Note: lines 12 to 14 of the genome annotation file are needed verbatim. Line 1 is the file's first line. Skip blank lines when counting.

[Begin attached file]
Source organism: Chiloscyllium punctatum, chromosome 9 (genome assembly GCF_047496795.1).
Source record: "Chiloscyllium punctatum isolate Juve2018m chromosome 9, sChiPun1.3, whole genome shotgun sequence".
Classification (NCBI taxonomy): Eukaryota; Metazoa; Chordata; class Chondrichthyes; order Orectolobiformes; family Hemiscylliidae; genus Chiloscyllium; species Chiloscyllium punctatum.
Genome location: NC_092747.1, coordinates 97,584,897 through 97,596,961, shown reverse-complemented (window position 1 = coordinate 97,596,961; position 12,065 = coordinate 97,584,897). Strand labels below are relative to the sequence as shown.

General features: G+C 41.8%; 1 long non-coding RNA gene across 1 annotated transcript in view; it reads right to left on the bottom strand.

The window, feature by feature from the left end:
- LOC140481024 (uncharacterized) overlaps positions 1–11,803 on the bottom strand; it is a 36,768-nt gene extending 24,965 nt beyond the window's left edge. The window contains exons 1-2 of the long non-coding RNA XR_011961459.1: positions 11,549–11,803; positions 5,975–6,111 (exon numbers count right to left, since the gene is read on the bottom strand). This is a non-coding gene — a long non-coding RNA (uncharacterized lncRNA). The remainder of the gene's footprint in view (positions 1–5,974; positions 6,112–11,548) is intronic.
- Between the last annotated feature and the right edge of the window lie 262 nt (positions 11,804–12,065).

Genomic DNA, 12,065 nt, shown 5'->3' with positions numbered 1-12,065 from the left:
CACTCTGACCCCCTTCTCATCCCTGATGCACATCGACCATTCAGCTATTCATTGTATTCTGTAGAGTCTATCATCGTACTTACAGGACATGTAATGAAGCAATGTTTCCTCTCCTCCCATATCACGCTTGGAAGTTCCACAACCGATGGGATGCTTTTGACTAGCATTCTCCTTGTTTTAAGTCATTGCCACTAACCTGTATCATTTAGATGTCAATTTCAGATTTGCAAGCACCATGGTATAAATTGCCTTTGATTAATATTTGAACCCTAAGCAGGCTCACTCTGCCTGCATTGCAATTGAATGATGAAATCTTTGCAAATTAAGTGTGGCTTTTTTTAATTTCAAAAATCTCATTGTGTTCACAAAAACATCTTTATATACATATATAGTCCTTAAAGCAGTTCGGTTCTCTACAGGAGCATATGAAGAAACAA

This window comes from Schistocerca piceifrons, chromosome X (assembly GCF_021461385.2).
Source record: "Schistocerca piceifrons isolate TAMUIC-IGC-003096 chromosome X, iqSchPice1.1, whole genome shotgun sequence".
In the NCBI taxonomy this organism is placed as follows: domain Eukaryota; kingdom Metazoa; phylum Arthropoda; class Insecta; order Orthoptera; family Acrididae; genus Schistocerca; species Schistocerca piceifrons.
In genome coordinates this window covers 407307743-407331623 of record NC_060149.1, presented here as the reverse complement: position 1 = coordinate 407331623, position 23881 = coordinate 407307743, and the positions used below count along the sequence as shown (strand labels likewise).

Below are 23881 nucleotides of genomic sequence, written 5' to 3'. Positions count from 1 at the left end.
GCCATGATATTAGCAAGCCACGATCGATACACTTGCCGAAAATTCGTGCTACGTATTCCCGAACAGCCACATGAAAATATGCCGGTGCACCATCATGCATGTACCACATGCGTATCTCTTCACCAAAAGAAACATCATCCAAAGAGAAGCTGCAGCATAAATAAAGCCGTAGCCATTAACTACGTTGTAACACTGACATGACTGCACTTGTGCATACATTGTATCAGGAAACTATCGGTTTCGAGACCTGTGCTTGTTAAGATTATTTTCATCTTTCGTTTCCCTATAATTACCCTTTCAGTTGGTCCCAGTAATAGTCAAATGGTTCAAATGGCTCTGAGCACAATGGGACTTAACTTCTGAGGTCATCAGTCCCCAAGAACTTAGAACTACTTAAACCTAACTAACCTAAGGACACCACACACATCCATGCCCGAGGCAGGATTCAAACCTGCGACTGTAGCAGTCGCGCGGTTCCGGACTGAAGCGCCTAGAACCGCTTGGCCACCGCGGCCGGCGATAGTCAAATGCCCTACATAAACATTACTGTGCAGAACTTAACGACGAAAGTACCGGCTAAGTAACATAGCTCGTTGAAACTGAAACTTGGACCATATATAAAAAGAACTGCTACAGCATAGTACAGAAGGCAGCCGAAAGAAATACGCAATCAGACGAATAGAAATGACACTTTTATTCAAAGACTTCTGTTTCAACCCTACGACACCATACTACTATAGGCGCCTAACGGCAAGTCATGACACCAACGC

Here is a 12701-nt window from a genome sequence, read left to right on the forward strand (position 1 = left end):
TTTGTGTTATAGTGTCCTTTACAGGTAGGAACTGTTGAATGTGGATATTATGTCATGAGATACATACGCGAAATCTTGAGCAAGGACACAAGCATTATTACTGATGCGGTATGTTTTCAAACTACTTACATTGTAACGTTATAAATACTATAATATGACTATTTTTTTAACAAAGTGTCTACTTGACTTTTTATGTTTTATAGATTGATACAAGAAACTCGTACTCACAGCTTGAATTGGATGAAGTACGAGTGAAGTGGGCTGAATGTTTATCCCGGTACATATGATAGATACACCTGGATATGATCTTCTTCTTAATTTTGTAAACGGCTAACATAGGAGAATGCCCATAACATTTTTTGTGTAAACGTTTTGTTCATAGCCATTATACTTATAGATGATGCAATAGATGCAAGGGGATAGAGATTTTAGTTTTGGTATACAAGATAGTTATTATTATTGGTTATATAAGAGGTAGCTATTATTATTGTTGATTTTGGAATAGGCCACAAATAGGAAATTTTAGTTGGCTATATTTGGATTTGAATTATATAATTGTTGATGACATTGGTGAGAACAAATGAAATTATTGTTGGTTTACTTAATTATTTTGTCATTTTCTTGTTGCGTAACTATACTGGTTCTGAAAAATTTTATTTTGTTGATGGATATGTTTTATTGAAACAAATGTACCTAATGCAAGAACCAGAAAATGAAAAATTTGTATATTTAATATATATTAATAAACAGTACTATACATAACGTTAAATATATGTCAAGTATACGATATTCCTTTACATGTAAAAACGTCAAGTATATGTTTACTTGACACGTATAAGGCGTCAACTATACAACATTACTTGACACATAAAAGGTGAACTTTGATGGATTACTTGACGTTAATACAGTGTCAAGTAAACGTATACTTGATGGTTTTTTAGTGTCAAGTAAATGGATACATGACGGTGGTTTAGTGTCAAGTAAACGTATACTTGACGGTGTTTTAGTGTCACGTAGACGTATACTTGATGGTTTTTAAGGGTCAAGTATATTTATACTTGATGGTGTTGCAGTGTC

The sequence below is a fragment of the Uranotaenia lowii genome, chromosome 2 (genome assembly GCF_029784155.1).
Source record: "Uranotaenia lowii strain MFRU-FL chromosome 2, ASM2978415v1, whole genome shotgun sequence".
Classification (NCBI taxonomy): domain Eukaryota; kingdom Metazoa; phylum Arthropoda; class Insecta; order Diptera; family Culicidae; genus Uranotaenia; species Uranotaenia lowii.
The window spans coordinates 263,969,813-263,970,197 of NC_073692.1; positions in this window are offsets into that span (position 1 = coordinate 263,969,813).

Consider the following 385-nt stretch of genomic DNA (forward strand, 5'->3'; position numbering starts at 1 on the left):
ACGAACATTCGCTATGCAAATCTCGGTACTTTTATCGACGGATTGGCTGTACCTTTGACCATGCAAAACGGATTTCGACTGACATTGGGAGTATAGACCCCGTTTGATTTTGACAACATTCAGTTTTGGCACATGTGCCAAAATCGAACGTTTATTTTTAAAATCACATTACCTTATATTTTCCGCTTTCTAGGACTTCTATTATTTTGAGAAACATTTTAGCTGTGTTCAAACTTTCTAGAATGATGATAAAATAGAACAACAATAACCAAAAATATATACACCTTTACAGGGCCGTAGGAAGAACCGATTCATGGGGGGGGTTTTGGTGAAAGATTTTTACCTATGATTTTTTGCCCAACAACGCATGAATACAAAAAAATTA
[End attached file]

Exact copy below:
Source record: "Schistocerca piceifrons isolate TAMUIC-IGC-003096 chromosome X, iqSchPice1.1, whole genome shotgun sequence".
In the NCBI taxonomy this organism is placed as follows: domain Eukaryota; kingdom Metazoa; phylum Arthropoda; class Insecta; order Orthoptera; family Acrididae; genus Schistocerca; species Schistocerca piceifrons.
In genome coordinates this window covers 407307743-407331623 of record NC_060149.1, presented here as the reverse complement: position 1 = coordinate 407331623, position 23881 = coordinate 407307743, and the positions used below count along the sequence as shown (strand labels likewise).